"If carrots got you drunk, rabbits would be fucked up." - Mitch Hedberg (comedian)

"Jumping from failure to failure with undiminished enthusiasm is the key to success." - Savas Dimopoulos (Physicist)
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post #11 of 92 Old 01-23-2015, 04:40 PM
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c'mon PS, tell em how it REALLY is... if you want to wind up with a small fortune,

















































start with a big fortune, and then go racing.

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post #12 of 92 Old 01-23-2015, 06:27 PM
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My excuse (that I didn't seen in your list of typical excuses) is that I'm too fat to race! Seriously, I already feel a little stupid riding my 6R around (6'3" - 285 lbs)....


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post #13 of 92 Old 01-23-2015, 08:16 PM Thread Starter
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Quote:
Originally Posted by DayTripper View Post
It's a little overwhelming.... But seeing it like this helps a lot. 1 thing at a time.

My biggest obstacle is getting to the track. My car has about 6hp and it specifically says in the manual, "Do not attach a hitch."

Excuses, excuses! I know.

Maybe I'll start a "I need a track buddy with a trailer" thread. Seems a little desperate, but believe it or not, it would make my wife happy. Lol she wants me off the street.

Either way, thanks for taking the time.
Once you determine where your local track is, find out which track day organization runs there. You can call the track and they will give you a list. Most track day organizations have their own forums or facebook where people will do exactly that: Looking for a ride for my bike to track day on x date. Happens ALL the time. I myself have ferried a few bikes back and forth. Don't let that stop you!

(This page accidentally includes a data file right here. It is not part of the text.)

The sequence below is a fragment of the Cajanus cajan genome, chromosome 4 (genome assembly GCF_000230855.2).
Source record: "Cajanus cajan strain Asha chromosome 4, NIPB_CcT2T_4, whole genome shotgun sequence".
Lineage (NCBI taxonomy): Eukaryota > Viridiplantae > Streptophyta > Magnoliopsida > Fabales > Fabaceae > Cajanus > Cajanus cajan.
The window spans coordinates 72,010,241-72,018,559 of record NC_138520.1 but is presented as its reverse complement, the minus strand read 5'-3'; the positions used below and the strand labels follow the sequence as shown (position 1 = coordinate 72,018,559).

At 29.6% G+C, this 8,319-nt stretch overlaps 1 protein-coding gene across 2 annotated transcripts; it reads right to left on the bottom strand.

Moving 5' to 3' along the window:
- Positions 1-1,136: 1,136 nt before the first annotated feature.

Quote:
Originally Posted by dazo View Post
Thanks for the great write up. I have been track riding for two years now and have been giving the idea of racing some consideration. I don't think I want to go all in like you, but I do want a taste. My plan is to race in the fall after I turn 40 so I can run in the formula-40 classes. I know that some of those guys will be super experienced and fast, but I get the impression it will be a bit more sane. Have you found this to be the case?
The top three riders at my local track are all over 40...just saying. =)

I think it is more 'gentlemans' racing, but do not mistake that for one second as not being competitive. Those guys will chew you up and spit you out if you let them.

Each track varies of course...some places I know the F40 crowd is pretty tame by comparison. My advise would be to go and check out the local racing scene for yourself. Talk to the guys on the grids.